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BMA braced for backlash over industrial action ballot

Exclusive The BMA will decide a menu of ‘craft-specific’ options for industrial action over pensions, with members warning they have to avoid the ‘bear trap’ of being blamed by the Government for service failures.

BMA Council members voted in favour of balloting 130,000 BMA members on industrial action short of a strike at a ‘difficult but constructive’ extraordinary meeting of BMA Council on Saturday.

The Department of Health has already said that industrial action would draw ‘no concessions’ over pensions and warned that action would ‘harm patients’.

Council members told Pulse that the seven-hour meeting had carefully weighed up public opinion about doctors in its decision to ballot members and had also considered whether the Government might use the decision to discredit the BMA’s opposition to the Health and Social Care Bill.

Council member Dr Helena McKeown, a GP in Salisbury told Pulse: ‘We spent some time looking at studies on how the public feel about doctors. There were also various concerns that the Government will try to muddy the waters by linking this to the fight over the bill.’

‘However, we’re clear that we can show the timelines of both and demonstrate that there is no link.’

Pulse understands specific forms of industrial action were not discussed at Saturday’s meeting but are likely to be craft-specific and will be fleshed out at tomorrow’s GPC meeting and by the BMA’s central consultants and specialists committee early next month.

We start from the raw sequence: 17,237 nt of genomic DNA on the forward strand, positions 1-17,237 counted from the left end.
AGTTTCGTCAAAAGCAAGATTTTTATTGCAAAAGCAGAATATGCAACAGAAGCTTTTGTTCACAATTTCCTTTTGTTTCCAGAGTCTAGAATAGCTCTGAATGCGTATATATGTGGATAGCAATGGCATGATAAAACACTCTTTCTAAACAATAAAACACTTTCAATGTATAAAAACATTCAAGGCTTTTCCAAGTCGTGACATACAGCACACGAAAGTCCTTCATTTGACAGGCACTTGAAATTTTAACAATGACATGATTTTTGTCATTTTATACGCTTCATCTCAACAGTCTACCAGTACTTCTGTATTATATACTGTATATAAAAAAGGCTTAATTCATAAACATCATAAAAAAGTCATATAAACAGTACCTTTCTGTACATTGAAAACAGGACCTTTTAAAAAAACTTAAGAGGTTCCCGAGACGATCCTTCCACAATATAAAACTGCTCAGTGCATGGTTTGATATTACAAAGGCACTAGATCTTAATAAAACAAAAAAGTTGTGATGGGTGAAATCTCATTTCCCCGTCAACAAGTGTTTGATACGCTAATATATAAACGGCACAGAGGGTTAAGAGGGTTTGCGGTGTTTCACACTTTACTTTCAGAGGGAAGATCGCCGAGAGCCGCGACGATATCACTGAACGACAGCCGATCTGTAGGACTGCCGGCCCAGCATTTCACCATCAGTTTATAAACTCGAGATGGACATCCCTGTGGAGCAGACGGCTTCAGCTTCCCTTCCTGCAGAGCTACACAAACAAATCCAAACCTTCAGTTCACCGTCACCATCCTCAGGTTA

Dr Richard Vautrey, BMA council member and GPC deputy chair confirmed that public opinion was crucial.

He told Pulse: ‘We are very mindful of public support which is exactly why we have ruled out strike action. We will put our patients first. We won’t do anything that risks our patients. That is why we have taken the decision that we have.’

Dr Fay Wilson, BMA council member and a GP in Birmingham acknowledged that the timing of the decision to ballot members on industrial action posed tactical difficulties but said the BMA had to act: ‘It’s the Government’s timetable. We can’t say to members to stop being cross for a bit while we sort out the health bill.’

BMA Council member Dr Clive Peedell, a consultant clinical oncologist at the James Cook University Hospital in Middlesbrough said that in devising actions avoiding harm to patients was ‘crucial’.

‘Tactically, there is a bear trap waiting for us. The Government will look for any excuse to blame things on doctors and if there are service failures as a result of the reforms they’ll be able to say it was our industrial action that caused it.’

Dr Brian Keighley, BMA council member and a GP in Balfron, Stirlingshire said: ‘There’s never been a right time for this kind of dispute. This is not the excitable action of an old-fashioned trade union.’

Speaking after the decision to ballot on industrial action, health secretary Andrew Lansley said: ‘There is no justification for industrial action – it would harm patients. We have been holding weekly discussions with all the trades unions, including the BMA and it is premature for them to ballot their members on industrial action – no concessions will be won through these threats.’